‘Nazi minister wished to stay in Britain post-retirement’

October 3rd, 2010 - 6:34 pm ICT by IANS  

London, Oct 3 (IANS) A minister in Nazi dictator Adolf Hitler regime wanted to stay in Britain’s picturesque Cornwall county after his retirement following a planned German invasion of Britain during World War II, it has been revealed here.

Joachim von Ribbentrop, Hitler’s foreign minister, had private plans for a stylish retirement and wanted to own a house in Cornwall, Cornish artist Andrew Lanyon has revealed at an exhibition.

Ribbentrop, who also served as Germany’s ambassador to Britain before the war, had set his heart on a home on St Michael’s Mount, The Guardian reported Sunday.

The exhibition, and a book, published last week, are the culmination of three years of research by Lanyon who studied the Nazi diplomat’s many trips to Cornwall in the 1930s.

Lanyon also found documents and new testimony that confirm Ribbentrop’s love affair with the seaside town of St Ives. The documents tally with local stories that the German troops had been instructed to avoid bombing particular sections of the coast during the war.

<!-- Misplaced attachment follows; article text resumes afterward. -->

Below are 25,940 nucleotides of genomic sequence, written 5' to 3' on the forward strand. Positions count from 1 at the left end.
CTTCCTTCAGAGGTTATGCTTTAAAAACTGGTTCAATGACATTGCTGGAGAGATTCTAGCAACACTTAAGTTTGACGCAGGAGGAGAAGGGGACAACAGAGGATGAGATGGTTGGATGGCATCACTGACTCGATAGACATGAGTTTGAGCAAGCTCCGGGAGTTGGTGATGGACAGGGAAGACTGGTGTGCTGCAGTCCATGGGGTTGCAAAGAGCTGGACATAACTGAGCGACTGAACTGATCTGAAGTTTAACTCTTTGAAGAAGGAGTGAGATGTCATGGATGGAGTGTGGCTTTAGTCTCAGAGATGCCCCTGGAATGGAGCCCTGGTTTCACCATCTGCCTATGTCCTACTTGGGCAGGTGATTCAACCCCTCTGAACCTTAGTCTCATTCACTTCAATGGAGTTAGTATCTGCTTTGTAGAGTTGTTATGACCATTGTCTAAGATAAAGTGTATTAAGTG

“I have interviewed people who remember Ribbentrop’s visits and the period in the 1930s when he stayed with Colonel Edward Bolitho, the Lord Lieutenant of Cornwall, in Trengwainton, his Cornish home,” said Lanyon. “He told Bolitho he wanted to live in St Ives and that Hitler had agreed to give him Cornwall.”

In documents written by Ribbentrop’s aides, Lanyon has found that the diplomat was frequently allowed to spend time in Cornwall because he was considered to have become a political liability in London.

Lanyon’s exhibition, “Von Ribbentrop in St Ives”, opened last week at Kestle Barton in Britain.

The postcards of St Ives bought by the German diplomat in affection were later used in a Nazi guidebook to help target the coast. The dossier, which also features images of Land’s End and Brighton pier, was intended to help Nazi troops find landmarks during an attack.

The 1942 guide illustrates attack points along England’s south coast with appealing photographs and large colour maps stretching from the tip of Cornwall to Foreness Point in Kent. Issued by Adolf Hitler to senior officers, a rare copy was sold at an auction Thursday for 6,800 pounds to an anonymous British collector.

Ribbentrop was sentenced to death for war crimes at the Nuremberg trials in 1946. He was the first man to be executed after the trials.

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